At the end of June, the Saudi Arabian government finally let women drive cars, lifting the decades-old ban. So what did women do with their newfound freedom? Many got in on the gig economy and signed up to be drivers with a ridehailing app.
More than 2,000 women submitted applications to be drivers with Careem, Uber’s Middle East competitor. The company is reportedly planning to launch a female-only training center in Saudi Arabia later this year to meet the demand. As the Wall Street Journal reports, Careem’s first female drivers have already hit the road, making their first pickups in the Kingdom. It’s an important niche for women to fill in Muslim countries, where some believe women should not be alone in a car with men they are not related to. Female drivers mean women can have a safe ride to work or the grocery store without men frowning at them for flouting tradition.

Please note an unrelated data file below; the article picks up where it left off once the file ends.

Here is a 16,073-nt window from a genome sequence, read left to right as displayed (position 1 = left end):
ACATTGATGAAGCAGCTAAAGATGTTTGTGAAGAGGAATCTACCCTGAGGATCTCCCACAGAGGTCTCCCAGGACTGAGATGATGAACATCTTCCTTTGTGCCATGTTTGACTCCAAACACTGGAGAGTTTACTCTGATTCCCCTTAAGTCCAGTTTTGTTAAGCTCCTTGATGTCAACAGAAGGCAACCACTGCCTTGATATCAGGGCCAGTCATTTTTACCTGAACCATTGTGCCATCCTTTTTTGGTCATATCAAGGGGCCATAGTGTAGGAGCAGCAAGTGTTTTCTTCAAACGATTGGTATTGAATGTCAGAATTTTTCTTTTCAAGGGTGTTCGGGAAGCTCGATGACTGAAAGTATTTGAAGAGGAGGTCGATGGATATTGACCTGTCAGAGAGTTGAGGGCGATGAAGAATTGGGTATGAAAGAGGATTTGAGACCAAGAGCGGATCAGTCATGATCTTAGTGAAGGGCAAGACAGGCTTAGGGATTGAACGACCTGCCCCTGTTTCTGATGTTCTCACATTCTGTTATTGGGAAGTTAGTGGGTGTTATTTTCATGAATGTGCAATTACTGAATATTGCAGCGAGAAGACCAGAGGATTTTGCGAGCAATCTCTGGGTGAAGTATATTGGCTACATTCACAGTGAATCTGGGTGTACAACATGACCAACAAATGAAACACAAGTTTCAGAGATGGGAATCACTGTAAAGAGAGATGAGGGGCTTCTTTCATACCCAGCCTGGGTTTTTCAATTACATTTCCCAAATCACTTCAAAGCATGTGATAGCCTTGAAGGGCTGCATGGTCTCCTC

Driving could be a growth industry for women trying to make a living in the Middle East, as Careem reportedly plans to hire 20,000 women as drivers in the region over the next two years, with women already behind the wheel in UAE, Egypt, Pakistan, Jordan, Morocco, Lebanon, and Palestine.